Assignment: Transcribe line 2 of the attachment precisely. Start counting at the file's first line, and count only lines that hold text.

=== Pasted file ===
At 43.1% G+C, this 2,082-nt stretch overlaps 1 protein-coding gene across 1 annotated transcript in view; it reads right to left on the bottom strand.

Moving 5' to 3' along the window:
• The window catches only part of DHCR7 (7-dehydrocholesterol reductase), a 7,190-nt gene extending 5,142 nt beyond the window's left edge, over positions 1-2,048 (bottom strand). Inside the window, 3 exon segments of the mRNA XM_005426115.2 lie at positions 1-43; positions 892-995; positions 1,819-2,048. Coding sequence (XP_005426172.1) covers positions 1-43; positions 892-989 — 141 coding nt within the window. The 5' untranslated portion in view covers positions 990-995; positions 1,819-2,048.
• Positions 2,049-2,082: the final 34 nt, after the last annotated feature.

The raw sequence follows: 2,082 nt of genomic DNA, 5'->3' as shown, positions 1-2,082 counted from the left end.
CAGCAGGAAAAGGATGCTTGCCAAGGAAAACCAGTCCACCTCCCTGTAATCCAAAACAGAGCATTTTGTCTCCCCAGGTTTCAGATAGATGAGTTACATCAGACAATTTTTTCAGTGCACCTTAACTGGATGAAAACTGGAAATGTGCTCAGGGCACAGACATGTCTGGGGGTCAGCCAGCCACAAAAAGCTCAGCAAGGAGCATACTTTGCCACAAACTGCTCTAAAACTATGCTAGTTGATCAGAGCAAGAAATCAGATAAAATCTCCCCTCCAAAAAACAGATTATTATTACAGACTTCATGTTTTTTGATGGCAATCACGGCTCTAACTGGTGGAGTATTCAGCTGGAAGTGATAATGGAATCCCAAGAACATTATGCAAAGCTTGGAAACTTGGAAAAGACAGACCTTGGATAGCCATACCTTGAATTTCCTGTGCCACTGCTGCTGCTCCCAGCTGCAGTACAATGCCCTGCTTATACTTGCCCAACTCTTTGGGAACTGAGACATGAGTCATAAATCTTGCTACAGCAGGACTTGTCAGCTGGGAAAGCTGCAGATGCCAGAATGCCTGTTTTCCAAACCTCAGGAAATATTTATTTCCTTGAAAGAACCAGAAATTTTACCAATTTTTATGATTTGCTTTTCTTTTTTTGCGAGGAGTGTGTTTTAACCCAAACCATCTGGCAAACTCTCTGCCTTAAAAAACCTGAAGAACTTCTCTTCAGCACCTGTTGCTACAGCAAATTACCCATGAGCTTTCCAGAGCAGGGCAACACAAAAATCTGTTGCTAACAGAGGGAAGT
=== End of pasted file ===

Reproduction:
Moving 5' to 3' along the window: